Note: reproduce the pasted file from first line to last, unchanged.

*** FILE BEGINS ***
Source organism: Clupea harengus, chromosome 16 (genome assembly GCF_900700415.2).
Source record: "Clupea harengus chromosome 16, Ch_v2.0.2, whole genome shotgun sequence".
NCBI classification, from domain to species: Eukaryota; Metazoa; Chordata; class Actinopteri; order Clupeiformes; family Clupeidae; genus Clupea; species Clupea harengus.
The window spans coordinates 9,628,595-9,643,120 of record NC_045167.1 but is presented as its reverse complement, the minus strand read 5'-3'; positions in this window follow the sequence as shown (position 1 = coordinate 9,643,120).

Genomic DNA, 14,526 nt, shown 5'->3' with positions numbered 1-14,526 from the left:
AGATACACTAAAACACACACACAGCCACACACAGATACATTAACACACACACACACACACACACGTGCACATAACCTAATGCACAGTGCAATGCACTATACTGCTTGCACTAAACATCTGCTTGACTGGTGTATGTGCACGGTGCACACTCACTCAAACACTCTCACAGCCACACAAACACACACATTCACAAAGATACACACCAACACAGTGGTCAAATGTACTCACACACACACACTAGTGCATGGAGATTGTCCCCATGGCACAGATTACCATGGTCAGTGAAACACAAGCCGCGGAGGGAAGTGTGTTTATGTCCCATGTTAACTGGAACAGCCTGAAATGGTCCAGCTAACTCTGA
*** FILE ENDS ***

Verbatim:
Source organism: Clupea harengus, chromosome 16 (genome assembly GCF_900700415.2).
Source record: "Clupea harengus chromosome 16, Ch_v2.0.2, whole genome shotgun sequence".
NCBI classification, from domain to species: Eukaryota; Metazoa; Chordata; class Actinopteri; order Clupeiformes; family Clupeidae; genus Clupea; species Clupea harengus.
The window spans coordinates 9,628,595-9,643,120 of record NC_045167.1 but is presented as its reverse complement, the minus strand read 5'-3'; positions in this window follow the sequence as shown (position 1 = coordinate 9,643,120).

Genomic DNA, 14,526 nt, shown 5'->3' with positions numbered 1-14,526 from the left:
AGATACACTAAAACACACACACAGCCACACACAGATACATTAACACACACACACACACACACACGTGCACATAACCTAATGCACAGTGCAATGCACTATACTGCTTGCACTAAACATCTGCTTGACTGGTGTATGTGCACGGTGCACACTCACTCAAACACTCTCACAGCCACACAAACACACACATTCACAAAGATACACACCAACACAGTGGTCAAATGTACTCACACACACACACTAGTGCATGGAGATTGTCCCCATGGCACAGATTACCATGGTCAGTGAAACACAAGCCGCGGAGGGAAGTGTGTTTATGTCCCATGTTAACTGGAACAGCCTGAAATGGTCCAGCTAACTCTGA